Boathouse Row, which I am told is to Philadelphia as those Steiner Street Victorians are to San Francisco -- the identifying shot you'll always get on the opening montage for the local news -- is on the river, up a bit from the Museum of Art and the Fairmount Waterworks. I saw a few rowers sculling across the river, and I tried to get some Eakins-style shots, but they were too far and too fast.
My guidebook says the Fairmount Waterworks were built in 1815, but other sources give other dates, though all make it early enough to qualify as the first municipal waterworks in the United States.
It is an elegantly neo-classical assemblage of buildings, and once again I was impressed that at some point in American public life it was considered worthwhile to lavish money and the best current design talent on a public and utilitarian building. (Frederick Graff is listed as the designer, but I don't know if he designed the actual workings or the buildings as well.)
The Museum of Art, though completed much later than the Waterworks (1928), is also neo-classical in style and the two harmonize nicely.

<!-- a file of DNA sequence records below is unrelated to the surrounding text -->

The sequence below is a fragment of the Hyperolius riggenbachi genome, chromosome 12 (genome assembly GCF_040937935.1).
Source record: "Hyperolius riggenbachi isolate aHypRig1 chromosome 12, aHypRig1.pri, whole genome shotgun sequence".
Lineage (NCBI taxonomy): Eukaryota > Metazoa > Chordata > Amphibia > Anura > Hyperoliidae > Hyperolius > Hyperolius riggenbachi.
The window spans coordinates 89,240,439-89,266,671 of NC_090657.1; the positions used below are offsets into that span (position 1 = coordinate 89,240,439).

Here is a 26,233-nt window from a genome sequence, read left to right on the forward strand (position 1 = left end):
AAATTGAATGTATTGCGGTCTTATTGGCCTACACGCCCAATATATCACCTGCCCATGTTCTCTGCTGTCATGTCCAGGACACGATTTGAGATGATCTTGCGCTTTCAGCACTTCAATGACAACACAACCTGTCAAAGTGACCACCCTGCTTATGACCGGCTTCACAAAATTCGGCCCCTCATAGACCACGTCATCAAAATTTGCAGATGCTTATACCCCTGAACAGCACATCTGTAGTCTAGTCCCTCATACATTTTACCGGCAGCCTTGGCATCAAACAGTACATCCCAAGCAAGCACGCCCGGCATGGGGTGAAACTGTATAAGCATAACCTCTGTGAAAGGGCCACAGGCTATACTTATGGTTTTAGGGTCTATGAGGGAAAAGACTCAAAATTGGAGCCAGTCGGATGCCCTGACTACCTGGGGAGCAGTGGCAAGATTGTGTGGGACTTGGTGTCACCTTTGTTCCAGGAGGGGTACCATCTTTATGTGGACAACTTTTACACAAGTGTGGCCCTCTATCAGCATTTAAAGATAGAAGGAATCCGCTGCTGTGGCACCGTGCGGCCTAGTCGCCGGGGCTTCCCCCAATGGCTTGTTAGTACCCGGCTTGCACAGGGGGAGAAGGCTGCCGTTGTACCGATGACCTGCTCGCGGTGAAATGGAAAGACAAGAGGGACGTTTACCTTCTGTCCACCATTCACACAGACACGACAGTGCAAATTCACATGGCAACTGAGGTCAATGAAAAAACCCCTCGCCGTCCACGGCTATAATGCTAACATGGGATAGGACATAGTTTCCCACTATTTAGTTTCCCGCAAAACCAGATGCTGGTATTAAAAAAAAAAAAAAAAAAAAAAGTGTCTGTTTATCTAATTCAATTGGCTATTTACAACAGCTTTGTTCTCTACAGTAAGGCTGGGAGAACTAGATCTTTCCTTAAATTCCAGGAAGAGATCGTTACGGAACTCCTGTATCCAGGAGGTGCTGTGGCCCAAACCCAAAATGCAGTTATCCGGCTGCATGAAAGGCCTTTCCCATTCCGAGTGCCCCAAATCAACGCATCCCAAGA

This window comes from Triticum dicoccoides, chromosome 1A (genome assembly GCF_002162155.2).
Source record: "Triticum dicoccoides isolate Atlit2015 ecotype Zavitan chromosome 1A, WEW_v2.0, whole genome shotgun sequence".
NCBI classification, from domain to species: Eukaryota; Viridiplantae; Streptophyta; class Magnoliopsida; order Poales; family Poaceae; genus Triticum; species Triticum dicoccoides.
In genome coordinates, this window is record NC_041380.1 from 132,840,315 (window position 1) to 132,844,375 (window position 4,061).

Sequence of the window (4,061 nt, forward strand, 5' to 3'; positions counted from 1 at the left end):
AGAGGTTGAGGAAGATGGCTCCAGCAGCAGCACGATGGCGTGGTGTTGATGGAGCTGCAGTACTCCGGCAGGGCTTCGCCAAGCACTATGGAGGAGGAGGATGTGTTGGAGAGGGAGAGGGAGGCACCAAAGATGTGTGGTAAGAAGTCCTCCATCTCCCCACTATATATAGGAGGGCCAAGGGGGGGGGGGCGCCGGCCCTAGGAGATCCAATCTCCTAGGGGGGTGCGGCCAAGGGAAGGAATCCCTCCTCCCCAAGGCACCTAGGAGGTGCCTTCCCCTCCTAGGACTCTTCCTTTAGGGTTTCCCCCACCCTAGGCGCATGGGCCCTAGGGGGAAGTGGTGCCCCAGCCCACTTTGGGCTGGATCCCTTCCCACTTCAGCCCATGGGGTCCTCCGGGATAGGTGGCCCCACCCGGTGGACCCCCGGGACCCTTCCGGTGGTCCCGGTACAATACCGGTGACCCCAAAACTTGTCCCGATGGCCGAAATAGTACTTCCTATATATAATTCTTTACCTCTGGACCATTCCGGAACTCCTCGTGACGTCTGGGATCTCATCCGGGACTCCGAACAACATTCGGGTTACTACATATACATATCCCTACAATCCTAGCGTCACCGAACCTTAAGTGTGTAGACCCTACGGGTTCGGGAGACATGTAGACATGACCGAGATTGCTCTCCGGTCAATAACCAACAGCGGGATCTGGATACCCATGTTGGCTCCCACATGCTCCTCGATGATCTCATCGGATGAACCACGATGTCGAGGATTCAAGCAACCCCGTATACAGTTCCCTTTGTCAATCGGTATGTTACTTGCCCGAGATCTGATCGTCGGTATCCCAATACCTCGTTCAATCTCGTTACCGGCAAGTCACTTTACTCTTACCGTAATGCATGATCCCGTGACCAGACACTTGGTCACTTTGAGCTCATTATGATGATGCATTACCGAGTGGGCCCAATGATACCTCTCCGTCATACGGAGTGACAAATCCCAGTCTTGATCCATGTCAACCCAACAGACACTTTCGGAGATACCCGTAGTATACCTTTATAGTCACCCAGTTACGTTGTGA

Two of the buildings are surmounted by allegorical sculptures by William Rush, who started out carving figureheads for ships. The originals can now be found up the hill in the art museum. The woman turns a waterwheel which sends carved wooden water from a pipe into a reservoir. The chained old man represents the river controlled by dams and locks.
The Waterworks are surrounded by carefully tended and ornate gardens.
Thanks to my pal Arby for wanting to visit the Waterworks, since otherwise I would have missed them completely.
We went into the works themselves while his wife waited in the park with their adorable almost-two-year-old daughter, who was starting to get restless in a pre-lunch, pre-nap way.
One of the pet peeves we share is that science museums are always aimed at young children, so there were lots of bright posters telling us that pollution was bad, and not enough information on how the system actually worked, though to be fair I should say I might have missed something since we didn't want to keep the others waiting too long.
Some of the works are, I think, the originals, though I wasn't sure if they could still function.
The oddly shaped drainpipes below actually map the course of the Schuylkill River, and the sinks represent the larger cities it flows through. I don't know what idea is behind this peculiar piece of plumbing. It might just be something practical treated impractically, which is a possible definition of art.